From Eden to Exile release their ‘Age of Fire EP’ on May 1st [Attic Records]. Peter Dennis reviews, and also speaks to the Northampton band. It’s been quite a journey…
From Eden to Exile release their ‘Age of Fire EP’ on May 1st [Attic Records]. Peter Dennis reviews, and also speaks to the Northampton band.
It’s been quite a journey for From Eden to Exile since their inception in 2012. A solid debut EP [‘Soundtrack to Your Demise’] hit the streets in 2015, preceding 2017’s full length Modern Disdain. In between came a triumphant appearance at the UK’s premier metal fest, Bloodstock Open Air, in addition to some line-up changes. However they’ve finally hit on the right chemistry for their latest EP, ‘Age of Fire’, an explosive effort containing five Molotov cocktails.
Wasting little time on niceties opening salvo ‘Age of Fire’ arrives like a Panzer division sweeping across the Steppes. A twin-guitar attack delivering riffs in tandem combine with drums that fire with machine-gun rapidity to create a brutal, punishing affair. With no sign of redemption From Eden to Exile set about scrawling their sound on every available surface yet, for all the sonic fury, there’s a real groove, a hardcore swing, that underpins proceedings. When the guitar solos erupt they’re short and succinct, which only adds to the intensity, as the band effortlessly pull together different strands of extreme metal with blackened blast beats nestling betwixt grindcore breakdowns.
‘Face of Desolation’ eases up on the throttle slightly for a more measured affair that seems to spiral backwards as Tom Franklin’s guttural growl screams like a daemon sucked into the depths of hell. Joey Jaycock and Tom Kelland give their guitar lines a neo-classical feel, not dissimilar to that employed by Iron Maiden, and the riff heavy outro attacks the cranium like a series of hammer blows. The crushing ‘The Great Disconnect’ is a maze of technical riffs surrounded by a musical maelstrom. Imagine death metal legends Suffocation jamming with LA hardcore crew Rotting Out and you’d have something approaching the monolithic enormity of ‘The Great Disconnect’ which attaches itself to the listener like an anchor to a drowning man.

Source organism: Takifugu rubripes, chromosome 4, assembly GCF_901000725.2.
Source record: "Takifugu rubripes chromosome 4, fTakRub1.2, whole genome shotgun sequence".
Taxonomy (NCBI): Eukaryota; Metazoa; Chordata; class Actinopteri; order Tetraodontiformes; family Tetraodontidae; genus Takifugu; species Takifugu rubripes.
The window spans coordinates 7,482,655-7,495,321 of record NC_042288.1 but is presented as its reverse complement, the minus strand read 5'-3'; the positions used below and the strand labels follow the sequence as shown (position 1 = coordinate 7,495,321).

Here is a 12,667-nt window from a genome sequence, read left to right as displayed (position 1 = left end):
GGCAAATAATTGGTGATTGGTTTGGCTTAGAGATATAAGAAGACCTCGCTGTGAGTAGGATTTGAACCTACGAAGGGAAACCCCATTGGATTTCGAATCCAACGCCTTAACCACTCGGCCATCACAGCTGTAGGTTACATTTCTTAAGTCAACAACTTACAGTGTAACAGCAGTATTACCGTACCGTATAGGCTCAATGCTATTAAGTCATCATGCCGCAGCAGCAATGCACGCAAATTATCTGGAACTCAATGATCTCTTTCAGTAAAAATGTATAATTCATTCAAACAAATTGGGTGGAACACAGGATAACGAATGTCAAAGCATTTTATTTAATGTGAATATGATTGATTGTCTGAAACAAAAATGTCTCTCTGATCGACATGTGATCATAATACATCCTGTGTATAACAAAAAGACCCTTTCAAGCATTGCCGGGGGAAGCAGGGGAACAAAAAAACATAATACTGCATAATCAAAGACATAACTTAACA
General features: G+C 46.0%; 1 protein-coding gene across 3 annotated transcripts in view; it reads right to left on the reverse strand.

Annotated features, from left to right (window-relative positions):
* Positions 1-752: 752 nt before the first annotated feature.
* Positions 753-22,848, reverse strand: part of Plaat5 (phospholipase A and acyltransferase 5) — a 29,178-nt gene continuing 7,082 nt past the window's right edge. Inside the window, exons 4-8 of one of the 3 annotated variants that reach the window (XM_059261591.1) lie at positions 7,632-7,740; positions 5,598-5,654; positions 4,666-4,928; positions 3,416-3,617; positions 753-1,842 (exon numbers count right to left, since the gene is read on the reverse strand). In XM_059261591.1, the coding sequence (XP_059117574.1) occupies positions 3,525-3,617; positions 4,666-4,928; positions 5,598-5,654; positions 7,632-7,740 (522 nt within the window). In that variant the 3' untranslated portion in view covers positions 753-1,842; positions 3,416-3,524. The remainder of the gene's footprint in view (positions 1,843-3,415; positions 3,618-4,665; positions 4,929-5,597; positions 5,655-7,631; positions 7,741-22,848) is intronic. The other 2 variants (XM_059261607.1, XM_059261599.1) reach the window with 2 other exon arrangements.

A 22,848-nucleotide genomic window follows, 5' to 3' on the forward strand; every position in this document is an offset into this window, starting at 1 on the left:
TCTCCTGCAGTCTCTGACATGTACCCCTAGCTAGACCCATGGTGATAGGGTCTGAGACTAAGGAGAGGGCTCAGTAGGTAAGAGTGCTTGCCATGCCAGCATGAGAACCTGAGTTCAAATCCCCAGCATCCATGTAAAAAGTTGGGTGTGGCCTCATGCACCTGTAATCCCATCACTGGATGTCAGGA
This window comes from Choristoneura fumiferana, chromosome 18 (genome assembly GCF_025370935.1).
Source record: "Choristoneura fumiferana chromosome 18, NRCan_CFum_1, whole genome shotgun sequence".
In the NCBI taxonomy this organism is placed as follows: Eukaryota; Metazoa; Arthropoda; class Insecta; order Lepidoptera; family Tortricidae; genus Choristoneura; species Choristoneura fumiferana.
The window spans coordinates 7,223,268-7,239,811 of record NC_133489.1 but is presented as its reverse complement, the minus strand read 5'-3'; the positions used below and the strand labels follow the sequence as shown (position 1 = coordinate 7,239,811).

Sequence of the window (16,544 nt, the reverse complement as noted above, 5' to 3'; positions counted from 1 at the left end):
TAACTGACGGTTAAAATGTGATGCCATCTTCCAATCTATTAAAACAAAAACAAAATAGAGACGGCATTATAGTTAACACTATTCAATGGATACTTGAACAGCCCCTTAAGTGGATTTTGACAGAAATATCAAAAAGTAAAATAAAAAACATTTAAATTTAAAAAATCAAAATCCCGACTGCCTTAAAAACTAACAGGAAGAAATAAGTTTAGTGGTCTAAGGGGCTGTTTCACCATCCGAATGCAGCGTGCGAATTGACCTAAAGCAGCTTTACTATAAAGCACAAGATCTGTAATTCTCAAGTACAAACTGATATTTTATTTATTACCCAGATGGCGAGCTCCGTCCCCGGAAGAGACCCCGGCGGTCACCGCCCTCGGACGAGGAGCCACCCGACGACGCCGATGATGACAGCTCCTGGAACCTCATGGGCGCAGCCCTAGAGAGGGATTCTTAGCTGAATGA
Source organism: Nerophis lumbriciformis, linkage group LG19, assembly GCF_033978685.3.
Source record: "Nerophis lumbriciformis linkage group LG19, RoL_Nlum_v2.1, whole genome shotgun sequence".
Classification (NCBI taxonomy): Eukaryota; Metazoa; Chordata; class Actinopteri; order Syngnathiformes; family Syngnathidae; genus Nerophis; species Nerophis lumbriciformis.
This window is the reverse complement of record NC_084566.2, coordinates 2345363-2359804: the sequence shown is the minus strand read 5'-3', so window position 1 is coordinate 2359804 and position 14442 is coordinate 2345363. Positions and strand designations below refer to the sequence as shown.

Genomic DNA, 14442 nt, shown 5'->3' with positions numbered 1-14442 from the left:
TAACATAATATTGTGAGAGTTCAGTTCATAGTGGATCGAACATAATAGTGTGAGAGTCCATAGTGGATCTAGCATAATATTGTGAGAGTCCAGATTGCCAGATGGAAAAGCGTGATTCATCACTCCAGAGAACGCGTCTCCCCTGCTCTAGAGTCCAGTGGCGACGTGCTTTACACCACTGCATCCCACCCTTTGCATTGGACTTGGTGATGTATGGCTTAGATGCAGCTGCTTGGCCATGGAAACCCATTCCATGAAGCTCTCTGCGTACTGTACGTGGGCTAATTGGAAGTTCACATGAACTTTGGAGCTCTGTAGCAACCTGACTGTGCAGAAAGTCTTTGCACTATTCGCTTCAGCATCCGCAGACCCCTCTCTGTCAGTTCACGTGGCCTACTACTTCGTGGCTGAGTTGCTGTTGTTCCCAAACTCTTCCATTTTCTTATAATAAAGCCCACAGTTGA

Sometimes metalcore can sound a bit muddy but producer Neil Hudson has done a great job in giving all the instruments room to breathe. However on ’Inhuman’ he has created a claustrophobic feel by encasing the vocals within walls of sound. A song that’s constantly evolving from it’s chuggy beginnings to an all-out thrasher and the short, sharp sonic shifts are rather dizzying and disorientating. Closer ‘Conspire’ is a contradictory tension of opposites as the guitars blind with a metallic sheen and are overlaid with a throat shredding roar and, as the track stomps like a 900lb gorilla, the acoustic mid-section, with its clean vocals, only acts as a foil to make the crescendo even more thunderous – which in turn makes the silence that follows all the more deafening.